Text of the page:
Maryland taking sea level rise seriously

Posted by on Jan 3, 2013

Flooding from Hurricane Sandy in Ocean City, Maryland. Photo: DMVFollowers.com.

On December 28, 2012, Maryland Governor Martin O’Malley signed an executive order that will boost Maryland’s resilience. The executive order, “Climate Change and Coast Smart Construction,” requires sea level rise, flooding, and extreme weather to be taken into account in the construction or reconstruction of all state buildings and facilities.

O’Malley is one of the nation’s more responsive governors on the issue of climate change. In 2009 he signed legislation that calls for a 25% reduction in greenhouse gas emissions in the state by 2020, compared to 2006 levels.

Details on the executive order and a link to download it, can be found in this article.

3 Comments

  1. This is great news! I was just talking with a friend on
    Long Island about houses on the Atlantic coast there that got devastated with hurricane Irene and again with Super Storm Sandy. When they rebuild there they need to do it right this time. More storms are coming so we might as well just prepare for it. Thanks RDI!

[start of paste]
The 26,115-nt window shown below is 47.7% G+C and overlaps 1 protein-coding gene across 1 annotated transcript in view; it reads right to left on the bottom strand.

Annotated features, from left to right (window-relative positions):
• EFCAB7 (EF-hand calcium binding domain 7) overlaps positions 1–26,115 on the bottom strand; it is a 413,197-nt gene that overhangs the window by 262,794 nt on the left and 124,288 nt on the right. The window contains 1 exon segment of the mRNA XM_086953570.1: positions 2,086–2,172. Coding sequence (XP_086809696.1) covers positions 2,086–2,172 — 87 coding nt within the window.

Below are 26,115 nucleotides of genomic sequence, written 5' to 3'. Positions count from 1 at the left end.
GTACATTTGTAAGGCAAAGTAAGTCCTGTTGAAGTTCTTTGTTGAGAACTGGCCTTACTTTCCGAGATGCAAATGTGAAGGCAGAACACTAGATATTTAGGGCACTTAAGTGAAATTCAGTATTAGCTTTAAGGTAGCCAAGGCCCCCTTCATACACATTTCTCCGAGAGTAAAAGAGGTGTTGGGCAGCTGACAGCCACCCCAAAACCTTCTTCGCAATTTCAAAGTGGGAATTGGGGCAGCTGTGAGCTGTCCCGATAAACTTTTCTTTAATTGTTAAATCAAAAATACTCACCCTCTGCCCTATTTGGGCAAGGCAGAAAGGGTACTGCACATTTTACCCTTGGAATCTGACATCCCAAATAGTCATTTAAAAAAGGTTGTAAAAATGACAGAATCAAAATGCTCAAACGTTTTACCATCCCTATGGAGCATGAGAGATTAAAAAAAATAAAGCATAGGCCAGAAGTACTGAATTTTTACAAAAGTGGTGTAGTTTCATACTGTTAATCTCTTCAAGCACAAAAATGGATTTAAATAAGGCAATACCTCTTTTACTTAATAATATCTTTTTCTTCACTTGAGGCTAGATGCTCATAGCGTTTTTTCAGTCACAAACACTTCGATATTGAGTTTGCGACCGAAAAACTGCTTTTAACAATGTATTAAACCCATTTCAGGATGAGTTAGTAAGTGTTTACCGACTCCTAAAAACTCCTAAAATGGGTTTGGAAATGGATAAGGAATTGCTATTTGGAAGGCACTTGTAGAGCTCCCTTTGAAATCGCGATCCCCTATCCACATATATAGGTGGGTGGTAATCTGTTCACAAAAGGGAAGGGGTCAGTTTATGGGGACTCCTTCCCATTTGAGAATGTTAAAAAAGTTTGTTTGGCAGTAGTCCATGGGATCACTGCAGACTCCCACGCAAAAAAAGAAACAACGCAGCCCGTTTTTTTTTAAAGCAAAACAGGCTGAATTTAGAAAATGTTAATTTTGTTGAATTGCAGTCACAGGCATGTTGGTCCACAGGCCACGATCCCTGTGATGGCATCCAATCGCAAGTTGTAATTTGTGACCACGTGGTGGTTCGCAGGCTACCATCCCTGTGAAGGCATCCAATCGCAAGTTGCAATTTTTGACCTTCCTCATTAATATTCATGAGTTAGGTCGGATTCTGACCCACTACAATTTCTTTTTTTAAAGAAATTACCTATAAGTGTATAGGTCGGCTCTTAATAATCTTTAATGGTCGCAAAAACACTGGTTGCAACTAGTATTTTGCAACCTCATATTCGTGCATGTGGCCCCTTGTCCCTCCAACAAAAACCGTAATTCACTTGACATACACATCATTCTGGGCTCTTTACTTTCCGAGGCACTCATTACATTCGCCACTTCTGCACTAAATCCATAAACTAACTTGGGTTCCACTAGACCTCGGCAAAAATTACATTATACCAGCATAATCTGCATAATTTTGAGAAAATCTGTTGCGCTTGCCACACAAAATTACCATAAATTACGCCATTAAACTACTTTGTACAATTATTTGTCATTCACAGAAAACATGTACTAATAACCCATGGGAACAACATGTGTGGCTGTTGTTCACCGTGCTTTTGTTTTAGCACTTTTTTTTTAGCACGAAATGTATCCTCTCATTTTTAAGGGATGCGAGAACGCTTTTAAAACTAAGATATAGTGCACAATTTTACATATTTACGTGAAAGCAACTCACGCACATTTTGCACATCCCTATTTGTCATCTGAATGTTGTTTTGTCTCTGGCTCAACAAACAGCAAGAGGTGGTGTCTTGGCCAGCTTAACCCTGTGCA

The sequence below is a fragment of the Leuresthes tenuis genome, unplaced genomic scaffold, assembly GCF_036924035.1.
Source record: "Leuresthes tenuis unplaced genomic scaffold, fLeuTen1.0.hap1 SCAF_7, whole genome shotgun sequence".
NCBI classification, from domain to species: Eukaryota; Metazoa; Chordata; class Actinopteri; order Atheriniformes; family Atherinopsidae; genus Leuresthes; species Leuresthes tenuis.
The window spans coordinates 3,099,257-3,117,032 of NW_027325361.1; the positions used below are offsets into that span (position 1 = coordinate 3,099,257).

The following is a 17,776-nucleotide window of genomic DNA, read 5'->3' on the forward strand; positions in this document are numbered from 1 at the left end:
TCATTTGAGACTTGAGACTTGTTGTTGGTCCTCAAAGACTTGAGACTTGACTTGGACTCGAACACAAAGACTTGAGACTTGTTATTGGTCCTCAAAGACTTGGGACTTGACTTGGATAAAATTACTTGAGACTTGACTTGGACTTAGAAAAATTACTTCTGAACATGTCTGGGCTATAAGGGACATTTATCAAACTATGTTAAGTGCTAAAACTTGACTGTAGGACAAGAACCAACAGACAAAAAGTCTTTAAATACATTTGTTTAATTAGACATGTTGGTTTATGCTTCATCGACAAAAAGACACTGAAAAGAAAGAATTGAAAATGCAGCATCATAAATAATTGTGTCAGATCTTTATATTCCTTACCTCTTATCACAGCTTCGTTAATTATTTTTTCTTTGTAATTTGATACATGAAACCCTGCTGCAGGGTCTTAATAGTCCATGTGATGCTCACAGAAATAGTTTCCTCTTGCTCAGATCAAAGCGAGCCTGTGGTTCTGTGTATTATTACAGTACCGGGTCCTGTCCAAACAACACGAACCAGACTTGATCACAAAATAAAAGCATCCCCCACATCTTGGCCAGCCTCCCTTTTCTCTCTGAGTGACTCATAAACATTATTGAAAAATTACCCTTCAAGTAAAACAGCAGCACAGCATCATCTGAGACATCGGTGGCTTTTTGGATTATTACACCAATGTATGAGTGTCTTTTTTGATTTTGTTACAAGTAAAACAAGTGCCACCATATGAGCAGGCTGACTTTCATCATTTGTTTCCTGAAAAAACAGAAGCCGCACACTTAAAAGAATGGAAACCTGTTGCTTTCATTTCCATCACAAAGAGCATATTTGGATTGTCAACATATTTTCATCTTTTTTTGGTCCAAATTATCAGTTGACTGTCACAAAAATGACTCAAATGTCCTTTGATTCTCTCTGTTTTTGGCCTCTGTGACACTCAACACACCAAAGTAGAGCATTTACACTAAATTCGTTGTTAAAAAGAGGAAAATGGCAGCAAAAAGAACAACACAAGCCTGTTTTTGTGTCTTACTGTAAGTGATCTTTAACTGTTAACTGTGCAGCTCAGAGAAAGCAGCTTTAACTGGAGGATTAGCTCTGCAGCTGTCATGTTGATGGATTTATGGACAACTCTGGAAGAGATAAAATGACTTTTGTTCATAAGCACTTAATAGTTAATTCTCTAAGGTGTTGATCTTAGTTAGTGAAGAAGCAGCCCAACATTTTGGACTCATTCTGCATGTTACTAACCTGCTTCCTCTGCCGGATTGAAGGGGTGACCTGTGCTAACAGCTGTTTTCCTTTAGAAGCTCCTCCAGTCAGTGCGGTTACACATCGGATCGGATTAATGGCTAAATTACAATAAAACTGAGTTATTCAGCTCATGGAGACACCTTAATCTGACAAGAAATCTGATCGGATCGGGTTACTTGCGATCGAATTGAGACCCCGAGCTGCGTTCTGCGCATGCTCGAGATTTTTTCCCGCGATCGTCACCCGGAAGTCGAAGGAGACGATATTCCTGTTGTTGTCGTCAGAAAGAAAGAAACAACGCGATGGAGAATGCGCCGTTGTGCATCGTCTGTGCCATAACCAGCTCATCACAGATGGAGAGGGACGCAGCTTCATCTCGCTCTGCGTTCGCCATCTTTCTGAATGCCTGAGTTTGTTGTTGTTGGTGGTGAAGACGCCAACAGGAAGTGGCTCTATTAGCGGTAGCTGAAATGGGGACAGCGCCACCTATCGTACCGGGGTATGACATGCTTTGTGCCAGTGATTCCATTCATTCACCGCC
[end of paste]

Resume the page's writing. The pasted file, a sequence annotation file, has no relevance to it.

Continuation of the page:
2. Paul,
    Unfortunately, this executive order only applies to state buildings and state facilities–not to houses. Still more work to do!

  3. Paul, re. your comment, I blogged about Delaware’s situation and emerging debate just as we were launching RDI this summer (pre-Sandy). See http://www.resilientdesign.org/delawareans-cultivate-public-awareness-of-sea-level-rise/

    It looks like Maryland may be slightly ahead of Delaware in responding to climate change, which is ironic because only a small part of Maryland shares the low-lying Eastern Shore/Delmarva Peninsula with Delaware. Most of the state is on higher ground (with a notable exception being the state capital, Annapolis.)
    Ralph

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